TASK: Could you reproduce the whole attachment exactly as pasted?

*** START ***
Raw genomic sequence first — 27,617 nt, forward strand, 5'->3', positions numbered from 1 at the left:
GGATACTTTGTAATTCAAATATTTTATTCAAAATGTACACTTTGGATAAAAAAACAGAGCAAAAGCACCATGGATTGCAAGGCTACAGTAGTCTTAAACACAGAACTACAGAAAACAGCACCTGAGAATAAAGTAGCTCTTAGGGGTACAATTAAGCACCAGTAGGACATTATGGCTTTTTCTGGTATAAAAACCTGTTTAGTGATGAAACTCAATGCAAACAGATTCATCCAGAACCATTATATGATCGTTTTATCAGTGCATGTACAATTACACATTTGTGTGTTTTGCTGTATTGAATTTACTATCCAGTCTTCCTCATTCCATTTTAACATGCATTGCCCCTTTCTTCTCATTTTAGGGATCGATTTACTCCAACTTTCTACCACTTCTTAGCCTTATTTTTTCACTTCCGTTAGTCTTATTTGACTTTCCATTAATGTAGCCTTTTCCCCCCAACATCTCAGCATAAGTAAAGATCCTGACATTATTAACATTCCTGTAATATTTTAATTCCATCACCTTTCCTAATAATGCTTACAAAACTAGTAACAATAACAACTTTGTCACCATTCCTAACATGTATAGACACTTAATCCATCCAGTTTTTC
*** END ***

Raw genomic sequence first — 27,617 nt, forward strand, 5'->3', positions numbered from 1 at the left:
GGATACTTTGTAATTCAAATATTTTATTCAAAATGTACACTTTGGATAAAAAAACAGAGCAAAAGCACCATGGATTGCAAGGCTACAGTAGTCTTAAACACAGAACTACAGAAAACAGCACCTGAGAATAAAGTAGCTCTTAGGGGTACAATTAAGCACCAGTAGGACATTATGGCTTTTTCTGGTATAAAAACCTGTTTAGTGATGAAACTCAATGCAAACAGATTCATCCAGAACCATTATATGATCGTTTTATCAGTGCATGTACAATTACACATTTGTGTGTTTTGCTGTATTGAATTTACTATCCAGTCTTCCTCATTCCATTTTAACATGCATTGCCCCTTTCTTCTCATTTTAGGGATCGATTTACTCCAACTTTCTACCACTTCTTAGCCTTATTTTTTCACTTCCGTTAGTCTTATTTGACTTTCCATTAATGTAGCCTTTTCCCCCCAACATCTCAGCATAAGTAAAGATCCTGACATTATTAACATTCCTGTAATATTTTAATTCCATCACCTTTCCTAATAATGCTTACAAAACTAGTAACAATAACAACTTTGTCACCATTCCTAACATGTATAGACACTTAATCCATCCAGTTTTTC